Though I had intended to attend the demonstrations on both days this week, I once again only had the energy to attend on Friday. I’ve been moving around every few days — packing up what I need for a few days and traversing the city with it — and sleeping on the floors of various homes (only occasionally slipping into deep sleep on a soft surface). I felt very anxious getting myself put together and out to the demonstration site on Friday morning, and in retrospect, I believe whole-heartedly that this is a direct reflection of my destabilized housing. As soon as I got to the site, though, I shared a long hug with one of my fellow demonstrators (who is also one of few people I genuinely trust and know to trust).
Apart from getting jerked around by a woman who seemed to think that the four of us were taking up too much space on the sidewalk (either by standing adjacent to the building on the corner, or right on the edge of the sidewalk), we experienced no troubles at all. Of course, for the past two weeks in a row, a woman has stood with an electric scooter in the middle of the sidewalk, and engaged her favourite pro-life demonstrator in lengthy chit-chat, taking up as much space as one human being possibly could. But it’s the four of us who only occupy as much space as individual human bodies can, who are causing a disruption. Not the dozen people who wear sandwich boards and stand on or walk up and down the middle of the sidewalk, hold pamphlets out, and generally try to take up as much space as possible, without even batting an eyelash at all the wheelchair users whose paths are so efficiently obstructed. Never mind the time one of the sandwich-board wearers blocked an ambulance by walking into a marked crosswalk in front of it. This is the same one who stands in the middle of the sidewalk and doesn’t deter the woman with the electric scooter from taking up space. Yeah. I guess (prepare for obvious sarcasm) we’re the bad guys, huh (ok, it’s over now).
There’s not much more to add to the story this week, except that we found out about a 24-hour picketing campaign (which is a pro-life protest organized entirely by devouts) that will be starting soon, that will persist for a total of 40 days. Unlike the people who I have been picketing (who are known Catholics, and who frequently hold rosaries in their hands), they are explicit in their religious motivations. I will not be using the same tactics with them, that is for certain. Motion 312 (to open the debate about when personhood begins in Canadian law) is also still in the proposal stage, and many people are actively challenging it to see that it gets shouted down unanimously by every voice in the population of this country who do not want to see these laws changed to result in a ban on abortion. When we even consider re-defining personhood at any point prior to birth, we will start seeing women charged with murder and sentences to life in prison, for abortions, miscarriages, and stillbirths. If you’re reading this and that’s not what you want even though you still oppose abortion for any reason at all, the onus is on you to acknowledge that your beliefs are not accurately described as “pro-life”.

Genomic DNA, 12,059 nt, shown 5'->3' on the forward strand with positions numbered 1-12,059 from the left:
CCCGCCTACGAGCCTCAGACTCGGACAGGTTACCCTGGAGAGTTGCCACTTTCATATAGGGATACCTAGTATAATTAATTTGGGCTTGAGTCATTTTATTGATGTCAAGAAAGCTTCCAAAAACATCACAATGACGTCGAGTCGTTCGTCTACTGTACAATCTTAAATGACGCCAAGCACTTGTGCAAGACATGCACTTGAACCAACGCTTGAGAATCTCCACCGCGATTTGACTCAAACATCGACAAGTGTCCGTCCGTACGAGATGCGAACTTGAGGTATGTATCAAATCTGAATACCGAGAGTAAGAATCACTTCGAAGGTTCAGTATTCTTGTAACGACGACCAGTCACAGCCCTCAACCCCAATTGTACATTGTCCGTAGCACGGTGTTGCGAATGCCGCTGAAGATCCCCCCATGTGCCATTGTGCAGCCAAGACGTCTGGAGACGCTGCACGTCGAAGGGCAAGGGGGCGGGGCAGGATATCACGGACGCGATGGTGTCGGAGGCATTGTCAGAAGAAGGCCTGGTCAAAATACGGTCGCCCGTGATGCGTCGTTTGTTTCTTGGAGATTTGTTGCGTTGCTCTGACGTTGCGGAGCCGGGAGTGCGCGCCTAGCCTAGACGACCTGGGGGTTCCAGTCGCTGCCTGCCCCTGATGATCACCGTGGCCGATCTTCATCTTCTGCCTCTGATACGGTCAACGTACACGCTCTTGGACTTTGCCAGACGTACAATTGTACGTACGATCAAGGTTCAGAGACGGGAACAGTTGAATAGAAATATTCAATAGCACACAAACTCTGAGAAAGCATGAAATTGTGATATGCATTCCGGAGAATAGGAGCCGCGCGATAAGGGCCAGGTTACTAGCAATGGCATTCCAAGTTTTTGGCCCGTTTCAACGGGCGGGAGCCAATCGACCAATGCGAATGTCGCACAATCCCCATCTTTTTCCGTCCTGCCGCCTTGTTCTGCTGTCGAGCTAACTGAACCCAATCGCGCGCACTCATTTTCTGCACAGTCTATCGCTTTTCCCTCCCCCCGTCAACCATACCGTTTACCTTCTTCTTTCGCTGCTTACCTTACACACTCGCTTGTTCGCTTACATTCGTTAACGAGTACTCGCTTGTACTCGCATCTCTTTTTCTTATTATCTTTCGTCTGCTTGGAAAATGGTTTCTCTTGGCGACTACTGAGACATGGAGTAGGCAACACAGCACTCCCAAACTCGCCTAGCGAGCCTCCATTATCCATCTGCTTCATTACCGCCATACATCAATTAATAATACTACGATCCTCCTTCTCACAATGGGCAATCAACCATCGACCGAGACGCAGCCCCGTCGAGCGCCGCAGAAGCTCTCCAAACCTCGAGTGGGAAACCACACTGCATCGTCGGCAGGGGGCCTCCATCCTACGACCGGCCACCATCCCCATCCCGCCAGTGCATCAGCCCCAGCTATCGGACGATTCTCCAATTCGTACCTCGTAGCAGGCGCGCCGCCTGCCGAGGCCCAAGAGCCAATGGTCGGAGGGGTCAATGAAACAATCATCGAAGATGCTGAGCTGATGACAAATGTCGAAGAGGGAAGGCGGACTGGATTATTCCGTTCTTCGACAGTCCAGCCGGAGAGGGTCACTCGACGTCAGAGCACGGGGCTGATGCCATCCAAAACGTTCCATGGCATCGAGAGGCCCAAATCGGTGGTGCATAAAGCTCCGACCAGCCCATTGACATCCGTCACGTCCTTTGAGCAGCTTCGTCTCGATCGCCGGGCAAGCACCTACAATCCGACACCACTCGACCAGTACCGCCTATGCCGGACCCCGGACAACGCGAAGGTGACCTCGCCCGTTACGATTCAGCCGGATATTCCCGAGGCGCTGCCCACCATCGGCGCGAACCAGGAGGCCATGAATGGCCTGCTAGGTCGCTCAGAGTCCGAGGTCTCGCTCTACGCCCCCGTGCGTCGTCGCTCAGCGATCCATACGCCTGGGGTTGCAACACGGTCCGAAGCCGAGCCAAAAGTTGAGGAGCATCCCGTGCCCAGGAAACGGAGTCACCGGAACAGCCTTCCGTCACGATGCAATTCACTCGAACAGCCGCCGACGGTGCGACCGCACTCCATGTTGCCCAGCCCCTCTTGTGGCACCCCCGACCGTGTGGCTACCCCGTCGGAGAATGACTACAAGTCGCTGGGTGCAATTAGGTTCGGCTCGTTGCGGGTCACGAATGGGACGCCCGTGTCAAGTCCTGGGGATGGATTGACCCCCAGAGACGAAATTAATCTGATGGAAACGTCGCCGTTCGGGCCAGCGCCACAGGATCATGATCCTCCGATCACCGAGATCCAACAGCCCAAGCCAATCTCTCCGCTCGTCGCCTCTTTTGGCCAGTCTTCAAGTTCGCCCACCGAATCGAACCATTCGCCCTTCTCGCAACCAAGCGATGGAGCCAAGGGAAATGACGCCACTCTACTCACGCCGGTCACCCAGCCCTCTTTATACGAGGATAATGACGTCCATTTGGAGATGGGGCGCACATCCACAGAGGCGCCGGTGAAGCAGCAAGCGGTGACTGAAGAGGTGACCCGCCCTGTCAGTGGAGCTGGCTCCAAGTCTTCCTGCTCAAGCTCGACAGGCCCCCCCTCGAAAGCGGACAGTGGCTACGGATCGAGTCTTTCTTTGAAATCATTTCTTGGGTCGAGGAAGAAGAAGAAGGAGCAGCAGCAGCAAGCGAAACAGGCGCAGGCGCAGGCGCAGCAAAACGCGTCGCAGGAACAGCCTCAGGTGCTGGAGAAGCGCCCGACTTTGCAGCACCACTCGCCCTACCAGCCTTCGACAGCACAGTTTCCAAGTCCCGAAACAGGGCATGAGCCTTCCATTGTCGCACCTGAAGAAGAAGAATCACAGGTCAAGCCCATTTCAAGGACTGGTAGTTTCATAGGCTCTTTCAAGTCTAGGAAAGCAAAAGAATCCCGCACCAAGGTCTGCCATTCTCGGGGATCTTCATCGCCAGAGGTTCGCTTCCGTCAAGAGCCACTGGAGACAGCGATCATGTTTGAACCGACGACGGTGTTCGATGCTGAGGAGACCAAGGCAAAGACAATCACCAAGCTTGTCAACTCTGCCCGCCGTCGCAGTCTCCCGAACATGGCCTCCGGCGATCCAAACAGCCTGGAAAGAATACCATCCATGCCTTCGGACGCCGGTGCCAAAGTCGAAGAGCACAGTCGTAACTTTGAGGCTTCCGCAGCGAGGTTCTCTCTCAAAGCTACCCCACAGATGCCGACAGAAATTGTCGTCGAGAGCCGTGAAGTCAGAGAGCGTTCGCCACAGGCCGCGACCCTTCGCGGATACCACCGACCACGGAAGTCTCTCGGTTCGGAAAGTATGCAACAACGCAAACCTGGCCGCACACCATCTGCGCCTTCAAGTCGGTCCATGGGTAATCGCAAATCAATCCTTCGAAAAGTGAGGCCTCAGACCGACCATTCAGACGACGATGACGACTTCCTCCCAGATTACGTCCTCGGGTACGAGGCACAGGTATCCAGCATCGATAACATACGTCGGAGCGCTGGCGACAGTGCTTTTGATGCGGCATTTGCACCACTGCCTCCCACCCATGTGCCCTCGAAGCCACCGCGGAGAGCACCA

Maybe you are politically opposed to abortions, possibly even in cases of conception from rape and incest (even though you wouldn’t change the laws to criminalize and ban them, because you wouldn’t want to see women thrown in prisons and padded cells, or put on trial for murder over it). OK, then. Start calling yourself anti-choice and stop allying yourself with pro-lifers. You may believe the same things, but you want different results.
Maybe you are personally opposed to abortions, but wouldn’t try to shame or dissuade anyone who was pregnant and didn’t want to be, such as by picketing an abortion clinic or trying to shut it down and change personhood laws. Alright, then. Start calling yourself anti-abortion and stop allying yourself with pro-lifers. Your personal opinion may sound like pro-life politics, but you keep it to yourself instead of trying to force the entire country to conform to your private expectations.
Maybe you personally would never have an abortion but wouldn’t stand in anyone else’s way if they felt they needed one. Guess what? You’re not pro-life. You’re actually pro-choice, and you would exercise the right to choose by not accessing an abortion. There are plenty of pro-choicers who are just like you. That’s the beauty of choice.